Warning sounds have been made about the impact of tariffs on Teesside’s chemical industry by Stockton North MP, Alex Cunningham and Middlesbrough MP, Andy McDonald.
The warnings come after INEOS, which is based in Stockton North, announced plans to close its acrylonitrile plant at Seal Sands – a decision which could result in more than 220 direct jobs being lost , and an impact on the local supply chain.
Speaking in a debate on tariffs, Alex asked the minister
The imposition of tariffs on the export of chemicals from Teesside will have a huge detrimental effect on industry there – and comes on the back of a decision by INEOS to close their plant which is both a supplier and customer within the complicated supply chain.
What are ministers doing about this additional threat, over and above his tariffs, which will cost more than 220 direct jobs and potentially many more?
Whilst the Trade Minister said he was prepared to meet Alex and even visit his constituency, there was no answer forthcoming.
Alex has also written to the Secretary of State for Business, Energy and Industrial Strategy requesting an urgent meeting to discuss INEOS’ decision and look at ways in which the Government can support the company to continue the plant.
Alex and Andy will also be meeting with INEOS and Unite the Union officials on Wednesday to discuss the matter further.
The proposal by INEOS Nitriles to close its acrylonitrile manufacturing plant at Seal Sands is an extremely disappointing one, and reflects the wider issues Teesside’s chemical industry faces.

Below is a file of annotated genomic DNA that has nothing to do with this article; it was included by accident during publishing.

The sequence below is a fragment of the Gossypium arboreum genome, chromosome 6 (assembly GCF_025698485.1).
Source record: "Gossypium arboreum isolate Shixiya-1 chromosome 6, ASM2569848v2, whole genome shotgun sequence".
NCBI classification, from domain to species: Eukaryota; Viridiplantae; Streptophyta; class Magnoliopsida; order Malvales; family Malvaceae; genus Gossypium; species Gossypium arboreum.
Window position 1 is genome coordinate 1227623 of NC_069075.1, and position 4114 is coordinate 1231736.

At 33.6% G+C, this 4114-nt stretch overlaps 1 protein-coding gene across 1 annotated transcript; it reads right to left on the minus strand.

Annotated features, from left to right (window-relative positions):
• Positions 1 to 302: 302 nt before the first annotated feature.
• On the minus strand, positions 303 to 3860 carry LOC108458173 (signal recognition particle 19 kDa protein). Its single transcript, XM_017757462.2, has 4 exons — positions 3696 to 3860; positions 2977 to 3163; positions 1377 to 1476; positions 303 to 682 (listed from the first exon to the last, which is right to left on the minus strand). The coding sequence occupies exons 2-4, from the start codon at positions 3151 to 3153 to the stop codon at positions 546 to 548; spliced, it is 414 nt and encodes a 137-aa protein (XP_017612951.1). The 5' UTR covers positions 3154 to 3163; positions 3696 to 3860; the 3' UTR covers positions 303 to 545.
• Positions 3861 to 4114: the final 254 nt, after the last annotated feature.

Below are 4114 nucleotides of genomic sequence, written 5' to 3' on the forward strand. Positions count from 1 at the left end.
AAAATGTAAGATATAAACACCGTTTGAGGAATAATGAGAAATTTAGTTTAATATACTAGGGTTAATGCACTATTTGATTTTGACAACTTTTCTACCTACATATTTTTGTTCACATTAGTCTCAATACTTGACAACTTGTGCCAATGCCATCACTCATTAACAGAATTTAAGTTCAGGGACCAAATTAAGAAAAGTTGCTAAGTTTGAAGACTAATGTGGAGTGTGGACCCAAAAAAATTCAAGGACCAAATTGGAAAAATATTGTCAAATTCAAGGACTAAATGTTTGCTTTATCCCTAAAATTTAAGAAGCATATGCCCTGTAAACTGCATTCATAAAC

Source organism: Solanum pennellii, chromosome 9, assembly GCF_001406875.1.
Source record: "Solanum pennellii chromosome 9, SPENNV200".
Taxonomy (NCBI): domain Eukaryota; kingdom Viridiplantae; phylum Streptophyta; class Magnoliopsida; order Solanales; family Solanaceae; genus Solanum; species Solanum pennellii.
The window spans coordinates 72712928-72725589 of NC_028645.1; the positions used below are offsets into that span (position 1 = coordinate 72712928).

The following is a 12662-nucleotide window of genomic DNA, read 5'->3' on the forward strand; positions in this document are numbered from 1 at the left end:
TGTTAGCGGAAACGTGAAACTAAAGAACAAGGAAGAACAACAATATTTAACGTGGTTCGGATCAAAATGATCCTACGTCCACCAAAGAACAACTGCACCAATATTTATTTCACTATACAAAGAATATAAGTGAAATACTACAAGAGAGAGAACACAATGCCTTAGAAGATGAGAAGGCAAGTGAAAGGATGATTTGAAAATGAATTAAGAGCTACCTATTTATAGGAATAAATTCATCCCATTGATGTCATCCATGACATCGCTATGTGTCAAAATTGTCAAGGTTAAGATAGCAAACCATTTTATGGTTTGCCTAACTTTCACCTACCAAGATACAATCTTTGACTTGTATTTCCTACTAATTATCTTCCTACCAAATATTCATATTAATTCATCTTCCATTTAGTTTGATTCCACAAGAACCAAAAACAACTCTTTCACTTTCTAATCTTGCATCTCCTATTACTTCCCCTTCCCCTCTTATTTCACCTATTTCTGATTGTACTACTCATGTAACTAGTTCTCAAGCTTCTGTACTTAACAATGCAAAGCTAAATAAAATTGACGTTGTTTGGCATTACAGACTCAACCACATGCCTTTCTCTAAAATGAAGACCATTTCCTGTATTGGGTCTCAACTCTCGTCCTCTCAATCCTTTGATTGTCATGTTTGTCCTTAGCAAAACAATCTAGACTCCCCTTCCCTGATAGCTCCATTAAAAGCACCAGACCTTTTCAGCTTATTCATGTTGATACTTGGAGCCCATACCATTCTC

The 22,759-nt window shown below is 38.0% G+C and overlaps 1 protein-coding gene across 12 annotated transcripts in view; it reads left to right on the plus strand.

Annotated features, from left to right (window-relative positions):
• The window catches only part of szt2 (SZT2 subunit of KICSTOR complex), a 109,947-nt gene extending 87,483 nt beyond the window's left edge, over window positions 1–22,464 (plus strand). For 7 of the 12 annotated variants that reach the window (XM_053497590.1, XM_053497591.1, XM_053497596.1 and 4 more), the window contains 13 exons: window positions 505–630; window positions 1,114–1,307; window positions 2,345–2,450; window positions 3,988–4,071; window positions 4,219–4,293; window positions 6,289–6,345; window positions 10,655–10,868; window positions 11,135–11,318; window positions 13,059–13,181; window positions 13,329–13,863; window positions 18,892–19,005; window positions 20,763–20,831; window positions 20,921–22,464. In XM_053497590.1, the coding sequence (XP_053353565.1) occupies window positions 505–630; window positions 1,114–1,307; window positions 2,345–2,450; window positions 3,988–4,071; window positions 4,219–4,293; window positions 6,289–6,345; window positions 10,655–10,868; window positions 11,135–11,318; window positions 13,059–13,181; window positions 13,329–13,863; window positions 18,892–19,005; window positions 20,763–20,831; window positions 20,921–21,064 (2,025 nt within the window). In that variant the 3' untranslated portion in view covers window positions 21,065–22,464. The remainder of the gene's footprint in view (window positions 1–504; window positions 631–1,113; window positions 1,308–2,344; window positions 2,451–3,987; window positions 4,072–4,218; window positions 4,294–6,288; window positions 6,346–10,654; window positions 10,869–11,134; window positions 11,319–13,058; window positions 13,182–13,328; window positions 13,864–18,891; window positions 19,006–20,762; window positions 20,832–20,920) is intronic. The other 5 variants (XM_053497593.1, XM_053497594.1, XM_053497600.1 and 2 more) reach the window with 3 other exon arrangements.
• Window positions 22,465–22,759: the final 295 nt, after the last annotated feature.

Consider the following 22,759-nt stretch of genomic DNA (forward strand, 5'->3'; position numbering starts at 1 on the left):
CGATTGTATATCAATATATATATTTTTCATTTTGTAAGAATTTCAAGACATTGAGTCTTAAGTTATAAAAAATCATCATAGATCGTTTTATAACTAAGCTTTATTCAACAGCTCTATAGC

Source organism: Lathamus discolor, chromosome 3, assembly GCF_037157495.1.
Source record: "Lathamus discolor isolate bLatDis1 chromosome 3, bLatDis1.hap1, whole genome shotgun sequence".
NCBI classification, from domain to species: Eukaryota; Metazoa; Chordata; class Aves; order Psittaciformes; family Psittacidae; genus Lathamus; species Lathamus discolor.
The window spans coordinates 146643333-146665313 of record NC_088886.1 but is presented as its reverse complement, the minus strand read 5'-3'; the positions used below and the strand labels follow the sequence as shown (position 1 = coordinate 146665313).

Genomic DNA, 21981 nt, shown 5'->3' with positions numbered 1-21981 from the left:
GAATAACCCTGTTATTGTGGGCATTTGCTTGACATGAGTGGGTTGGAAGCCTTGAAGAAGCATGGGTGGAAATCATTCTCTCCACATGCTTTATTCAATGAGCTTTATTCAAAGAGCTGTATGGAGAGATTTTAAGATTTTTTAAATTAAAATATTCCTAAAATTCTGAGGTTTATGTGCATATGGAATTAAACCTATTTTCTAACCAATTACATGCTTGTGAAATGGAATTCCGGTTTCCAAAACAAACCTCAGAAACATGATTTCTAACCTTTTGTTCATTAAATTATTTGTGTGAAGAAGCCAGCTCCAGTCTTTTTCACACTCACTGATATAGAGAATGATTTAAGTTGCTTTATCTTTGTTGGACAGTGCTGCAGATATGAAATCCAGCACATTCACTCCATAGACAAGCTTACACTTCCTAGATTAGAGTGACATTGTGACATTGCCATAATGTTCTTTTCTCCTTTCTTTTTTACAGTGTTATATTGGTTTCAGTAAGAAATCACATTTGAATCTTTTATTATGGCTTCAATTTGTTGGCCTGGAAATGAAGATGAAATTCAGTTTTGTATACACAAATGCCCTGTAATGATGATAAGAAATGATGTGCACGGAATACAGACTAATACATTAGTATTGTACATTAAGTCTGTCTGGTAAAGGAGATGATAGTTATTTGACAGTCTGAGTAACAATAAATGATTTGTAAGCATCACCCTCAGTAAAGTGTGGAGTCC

Our Government needs to act decisively to ensure that the chemical industry as a whole is protected from punitive tariffs post Brexit. More immediately pressing, however, is need for the Government to back INEOS and help the company continue its acrylonitrile plant at Seal Sands or help find someone else who will keep this vital component of chemical manufacturing open.
Jobs and livelihoods are at stake – not just on the plant but across the whole supply chain – if the Government does not act, and I will be working with fellow MPs, INEOS, and the trade unions to fight for our chemical industry.
Andy McDonald said
There is a very real threat that there will be a domino effect for the process industry on Teesside and the pieces are already starting to tumble. When plants relocate in the face of tariffs and delays there will be no carbon to capture.
With my Labour colleagues, I have pushed for carbon capture usage storage (CCUS) for Teesside for many years. We could pioneer the Green Industrial Revolution but if we want the industries of tomorrow we need to keep the industries of today.
I reiterate, no deal or a bad deal means we won’t have carbon to capture. There will be massive consequences and there is a real need for this to be discussed sensibly and openly.